It varies. Yes your M is important, but so are the M's of the people at the table, and their position in relationship to you.
Also, previous action is important.
Harrington on Hold'em Volume II covers this nicely.
Basically, people with middle stacks don't want to get KO'd or crippled so they play tightest, and are thereby easier to steal from.
Short stacks may figure they have nothing to lose so they'll call light if they don't think they can make it to the money.
Big stacks are apt to call your raise with a wider range, because they can afford to.
If you have a small stack you can only steal from people who'd get crippled if they called you and lost.
Cashing is a big deal though.
If you play a $10+1 MTT cashing can be the difference between a $10 profit a $11 loss. That's a $21 improvement.
If it's a large S&G, the payouts at the bottom are fairly flat. When you are short stacked there's no need to risk a guaranteed cash on a coin flip if winning is only going to increase your average payout by an extra 20%. The difference between a guaranteed $10 profit and a coin flip where you either lose your $11 buy-in or make a $12 profit is too wide.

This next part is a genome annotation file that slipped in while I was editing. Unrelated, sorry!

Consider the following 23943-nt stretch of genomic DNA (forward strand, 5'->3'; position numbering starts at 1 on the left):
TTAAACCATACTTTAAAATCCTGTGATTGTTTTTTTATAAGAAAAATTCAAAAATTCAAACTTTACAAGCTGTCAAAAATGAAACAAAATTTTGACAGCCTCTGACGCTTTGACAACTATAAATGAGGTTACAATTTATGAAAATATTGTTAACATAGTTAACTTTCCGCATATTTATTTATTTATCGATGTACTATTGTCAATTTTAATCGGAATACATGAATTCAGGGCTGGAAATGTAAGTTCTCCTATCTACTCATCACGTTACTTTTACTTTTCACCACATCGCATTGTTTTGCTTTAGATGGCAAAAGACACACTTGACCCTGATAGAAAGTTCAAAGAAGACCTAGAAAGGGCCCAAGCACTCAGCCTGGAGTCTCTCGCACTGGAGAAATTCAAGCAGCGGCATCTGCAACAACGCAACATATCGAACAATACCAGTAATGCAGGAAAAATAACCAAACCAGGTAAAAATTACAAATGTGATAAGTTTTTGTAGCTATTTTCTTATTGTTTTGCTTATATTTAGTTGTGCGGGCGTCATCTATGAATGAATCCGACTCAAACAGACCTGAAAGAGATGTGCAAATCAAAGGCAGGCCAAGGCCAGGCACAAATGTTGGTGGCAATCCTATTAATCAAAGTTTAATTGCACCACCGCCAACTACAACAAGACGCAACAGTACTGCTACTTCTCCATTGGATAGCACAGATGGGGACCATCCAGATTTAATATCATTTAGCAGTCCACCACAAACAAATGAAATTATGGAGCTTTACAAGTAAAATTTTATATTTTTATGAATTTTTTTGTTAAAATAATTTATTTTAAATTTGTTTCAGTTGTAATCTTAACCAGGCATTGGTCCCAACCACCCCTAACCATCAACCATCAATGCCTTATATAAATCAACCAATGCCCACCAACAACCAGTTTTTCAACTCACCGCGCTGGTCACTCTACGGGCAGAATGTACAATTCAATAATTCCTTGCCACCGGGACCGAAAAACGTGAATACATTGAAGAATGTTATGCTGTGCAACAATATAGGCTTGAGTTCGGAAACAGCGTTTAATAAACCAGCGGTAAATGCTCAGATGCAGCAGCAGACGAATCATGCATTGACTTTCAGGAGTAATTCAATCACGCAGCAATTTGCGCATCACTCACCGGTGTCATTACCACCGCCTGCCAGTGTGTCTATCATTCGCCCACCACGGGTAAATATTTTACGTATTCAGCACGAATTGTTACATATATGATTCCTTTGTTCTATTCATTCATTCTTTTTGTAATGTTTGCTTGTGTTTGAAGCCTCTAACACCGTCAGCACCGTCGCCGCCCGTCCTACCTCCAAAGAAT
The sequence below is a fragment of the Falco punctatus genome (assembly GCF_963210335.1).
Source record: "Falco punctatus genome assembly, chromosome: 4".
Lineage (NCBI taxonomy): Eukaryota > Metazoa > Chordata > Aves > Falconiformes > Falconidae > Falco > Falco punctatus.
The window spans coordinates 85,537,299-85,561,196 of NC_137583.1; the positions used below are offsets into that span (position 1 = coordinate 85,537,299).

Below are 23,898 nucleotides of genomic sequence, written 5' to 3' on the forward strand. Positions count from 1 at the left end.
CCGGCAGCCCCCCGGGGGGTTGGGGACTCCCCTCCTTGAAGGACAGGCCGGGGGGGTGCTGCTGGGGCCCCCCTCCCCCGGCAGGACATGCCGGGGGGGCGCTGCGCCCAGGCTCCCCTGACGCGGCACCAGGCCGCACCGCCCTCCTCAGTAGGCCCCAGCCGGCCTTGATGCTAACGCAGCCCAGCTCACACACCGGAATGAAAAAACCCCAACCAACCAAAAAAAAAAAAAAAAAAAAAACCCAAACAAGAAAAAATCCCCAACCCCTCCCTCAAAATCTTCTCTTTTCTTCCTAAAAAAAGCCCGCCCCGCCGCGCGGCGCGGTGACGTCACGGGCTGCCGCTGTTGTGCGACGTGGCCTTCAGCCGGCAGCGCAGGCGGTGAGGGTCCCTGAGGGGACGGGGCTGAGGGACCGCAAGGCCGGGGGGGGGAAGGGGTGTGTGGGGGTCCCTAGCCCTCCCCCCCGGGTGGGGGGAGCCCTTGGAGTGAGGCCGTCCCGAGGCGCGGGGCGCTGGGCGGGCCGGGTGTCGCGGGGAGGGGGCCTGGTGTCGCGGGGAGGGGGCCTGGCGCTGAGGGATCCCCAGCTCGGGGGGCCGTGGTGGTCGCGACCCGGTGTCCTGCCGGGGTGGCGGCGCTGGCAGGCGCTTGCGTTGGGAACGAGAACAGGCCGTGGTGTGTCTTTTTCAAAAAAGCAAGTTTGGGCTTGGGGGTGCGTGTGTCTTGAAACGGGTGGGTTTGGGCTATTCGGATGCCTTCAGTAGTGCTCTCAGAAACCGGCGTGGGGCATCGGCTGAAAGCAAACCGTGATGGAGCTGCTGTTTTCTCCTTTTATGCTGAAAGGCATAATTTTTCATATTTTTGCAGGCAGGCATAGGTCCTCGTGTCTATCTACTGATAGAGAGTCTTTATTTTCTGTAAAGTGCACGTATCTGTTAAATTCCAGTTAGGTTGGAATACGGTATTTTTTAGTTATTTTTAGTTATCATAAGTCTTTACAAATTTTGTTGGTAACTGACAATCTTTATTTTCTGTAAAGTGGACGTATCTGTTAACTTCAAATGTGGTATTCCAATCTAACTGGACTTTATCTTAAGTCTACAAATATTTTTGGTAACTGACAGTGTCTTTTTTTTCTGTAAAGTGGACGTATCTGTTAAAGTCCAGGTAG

That is, a call with a coin flop means you'll average a $12 profit half the time. So the call gets you a $6 profit on average, whereas folding gets you an average $10.
Now, if the coin flip gives you enough chips where you'll have a shot at the steep payout for the top seats, then it may be worth it.
Look up "Independent Chip Model" as that has a lot to do with proper strategy. Your chips are worth varying amounts depending on payout structure. You want to make plays that maximize their value to you.